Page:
• All were seen within 24 hours of arrival at the COSTI reception centre to deal with urgent concerns (malaria, typhoid etc..) and public health issues (TB, head lice, infectious diarrhea etc..)

  • A follow up was arranged at AA within 10 days to do a complete history and physical exam


Challenges

Challenges

  • Coordination with COSTI reception centre, consultants from HSC

  • Change in flights

  • Initial assessments within 24 hours (including CXR)

  • Lack of information pre-arrival and lack of means to share experiences nationally


Experiences

Experiences

  • Culture of politeness

  • Infectious diseases: no cases of tuberculosis, HIV or Hep C identified as yet; significant numbers of Hepatitis B, anemias and very high levels of enteric parasites and dental infections; some malaria

  • Mental health: very private about previous trauma

  • Three children hospitalized-all currently doing well


Successes

Successes

  • Continuity-all 68 patients continue to be followed here (not the model anywhere else in Ontario from what we know); acquisition of trust

  • Thorough screening done on all 68 arrivals

  • Incredible dedicated and well trained pool of Karen interpreters

  • Improving partnerships with COSTI, HSC, TWH

  • Dental services from TPH


Access alliance and the arrival of the karen refugees in toronto 2006

Canada to welcome 2,000 more Karen refugees

London, February 9, 2007 — The Honourable Diane Finley, Minister of Citizenship and Immigration, today announced that Canada will welcome an additional 2,000 Karen refugees from Burma (also known as Myanmar) over the next two years.


Anticipated challenges

Anticipated Challenges

FOR THE KAREN COMMUNITY

  • Anticipate immense issues with poverty and acculturation in this community

  • We may (or may not) have mental health issues that begin to declare themselves over the next year

  • Unimaginable number of issues around life skills training-language skills, employment, transportation, nutrition, safety etc……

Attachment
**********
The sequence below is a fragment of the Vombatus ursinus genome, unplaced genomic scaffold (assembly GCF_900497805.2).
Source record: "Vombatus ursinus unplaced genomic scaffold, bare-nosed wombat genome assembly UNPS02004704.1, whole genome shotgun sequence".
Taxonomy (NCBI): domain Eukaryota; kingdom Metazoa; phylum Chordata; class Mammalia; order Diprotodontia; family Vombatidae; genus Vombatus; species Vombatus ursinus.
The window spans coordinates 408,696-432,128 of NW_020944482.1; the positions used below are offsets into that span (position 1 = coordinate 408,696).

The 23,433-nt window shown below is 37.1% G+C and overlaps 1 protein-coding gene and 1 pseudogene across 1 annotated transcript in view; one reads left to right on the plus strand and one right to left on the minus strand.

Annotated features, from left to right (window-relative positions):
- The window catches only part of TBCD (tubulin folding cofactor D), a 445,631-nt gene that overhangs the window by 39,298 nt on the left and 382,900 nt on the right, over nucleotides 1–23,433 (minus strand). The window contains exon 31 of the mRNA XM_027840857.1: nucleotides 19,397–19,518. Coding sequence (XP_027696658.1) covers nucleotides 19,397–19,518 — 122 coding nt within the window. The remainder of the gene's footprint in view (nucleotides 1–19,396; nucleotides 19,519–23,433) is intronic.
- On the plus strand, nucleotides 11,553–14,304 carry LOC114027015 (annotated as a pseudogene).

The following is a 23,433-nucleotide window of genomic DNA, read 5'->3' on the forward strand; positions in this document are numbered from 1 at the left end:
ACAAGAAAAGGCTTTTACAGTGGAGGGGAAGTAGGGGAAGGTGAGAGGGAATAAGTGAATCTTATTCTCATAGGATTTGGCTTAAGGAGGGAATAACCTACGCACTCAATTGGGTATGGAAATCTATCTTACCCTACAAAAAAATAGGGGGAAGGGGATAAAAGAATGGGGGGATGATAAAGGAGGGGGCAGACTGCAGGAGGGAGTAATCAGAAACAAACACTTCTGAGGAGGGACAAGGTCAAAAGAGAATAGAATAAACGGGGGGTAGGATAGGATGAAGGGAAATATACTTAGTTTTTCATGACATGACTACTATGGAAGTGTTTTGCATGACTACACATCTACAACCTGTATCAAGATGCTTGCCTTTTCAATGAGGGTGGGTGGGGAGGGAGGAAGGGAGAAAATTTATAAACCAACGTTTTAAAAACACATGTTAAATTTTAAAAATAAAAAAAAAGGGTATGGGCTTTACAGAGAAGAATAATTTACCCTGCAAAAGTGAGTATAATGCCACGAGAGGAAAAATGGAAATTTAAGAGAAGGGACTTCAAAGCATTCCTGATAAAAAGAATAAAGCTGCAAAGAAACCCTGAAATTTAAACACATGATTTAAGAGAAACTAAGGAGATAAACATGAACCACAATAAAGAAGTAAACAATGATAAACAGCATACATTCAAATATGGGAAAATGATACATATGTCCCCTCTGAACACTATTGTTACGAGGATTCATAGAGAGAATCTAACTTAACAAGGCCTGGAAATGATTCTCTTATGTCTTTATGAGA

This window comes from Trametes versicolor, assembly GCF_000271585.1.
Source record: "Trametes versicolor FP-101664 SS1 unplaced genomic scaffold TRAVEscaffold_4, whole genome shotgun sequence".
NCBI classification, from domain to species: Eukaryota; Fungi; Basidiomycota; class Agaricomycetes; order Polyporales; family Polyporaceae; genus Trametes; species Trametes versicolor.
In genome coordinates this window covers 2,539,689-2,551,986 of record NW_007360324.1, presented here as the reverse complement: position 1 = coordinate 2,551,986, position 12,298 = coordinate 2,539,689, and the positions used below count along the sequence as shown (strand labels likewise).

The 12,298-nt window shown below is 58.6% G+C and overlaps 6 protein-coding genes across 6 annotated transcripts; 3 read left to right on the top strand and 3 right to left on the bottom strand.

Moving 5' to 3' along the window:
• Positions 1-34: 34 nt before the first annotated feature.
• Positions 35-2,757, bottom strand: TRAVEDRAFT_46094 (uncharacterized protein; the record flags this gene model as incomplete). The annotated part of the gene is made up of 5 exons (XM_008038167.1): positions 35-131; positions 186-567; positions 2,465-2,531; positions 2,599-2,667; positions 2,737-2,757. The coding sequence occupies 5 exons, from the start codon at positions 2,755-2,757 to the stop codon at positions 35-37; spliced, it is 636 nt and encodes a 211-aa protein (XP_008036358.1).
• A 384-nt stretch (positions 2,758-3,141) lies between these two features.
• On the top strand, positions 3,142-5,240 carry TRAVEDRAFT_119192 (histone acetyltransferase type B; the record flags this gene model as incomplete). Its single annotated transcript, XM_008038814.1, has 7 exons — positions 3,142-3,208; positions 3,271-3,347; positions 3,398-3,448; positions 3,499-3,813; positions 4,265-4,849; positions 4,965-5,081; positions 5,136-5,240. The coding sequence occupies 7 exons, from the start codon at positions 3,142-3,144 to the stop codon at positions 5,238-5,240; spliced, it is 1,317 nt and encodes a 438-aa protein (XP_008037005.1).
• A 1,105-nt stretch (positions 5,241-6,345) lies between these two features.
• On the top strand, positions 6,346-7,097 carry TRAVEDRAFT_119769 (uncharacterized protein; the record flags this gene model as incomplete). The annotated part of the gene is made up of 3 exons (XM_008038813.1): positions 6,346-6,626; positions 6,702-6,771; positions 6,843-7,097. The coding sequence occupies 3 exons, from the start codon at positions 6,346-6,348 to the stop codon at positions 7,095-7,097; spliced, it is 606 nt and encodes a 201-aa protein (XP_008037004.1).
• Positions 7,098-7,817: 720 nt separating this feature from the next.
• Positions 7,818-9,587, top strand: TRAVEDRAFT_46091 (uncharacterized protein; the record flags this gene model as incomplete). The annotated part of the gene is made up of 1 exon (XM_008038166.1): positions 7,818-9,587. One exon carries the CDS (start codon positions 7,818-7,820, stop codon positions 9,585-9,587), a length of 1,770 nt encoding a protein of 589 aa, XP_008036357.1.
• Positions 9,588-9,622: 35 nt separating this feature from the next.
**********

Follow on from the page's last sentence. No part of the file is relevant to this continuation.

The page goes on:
Anticipated challenges1

Anticipated Challenges

FOR AAMCHC

  • Improve information gathering capacity-becomes and important tool in disseminating our experiences

  • Improve communication with other sites receiving refugees (listserver/email)

  • Integrate health promotion and clinical activities

  • Refine our screening process of refugees (large chart review process underway)

  • Continue to cultivate our relationships with tertiary care institutions/COSTI


Where do we go from here

Where do we go from here?

  • We feel strongly that what was done for the Karen refugees should be a standard of care for all govt assisted refugees

  • Addressing next group of Karen refugees

  • Streamlining our process of initial assessments and screening

  • Publishing our experiences to guide other clinicians

  • Considering to what extent the experience with the karens is generalizable to other populations and determining how we can serve more (ideally all) GARS that arrive in Toronto

  • Strengthening our partnerships with COSTI (clinic on site?)

  • Funding from CIC to increase human resources?

  • Advocacy work on issues such as loans to new refugees

  • Integration of health promotion services with needs of clinical clients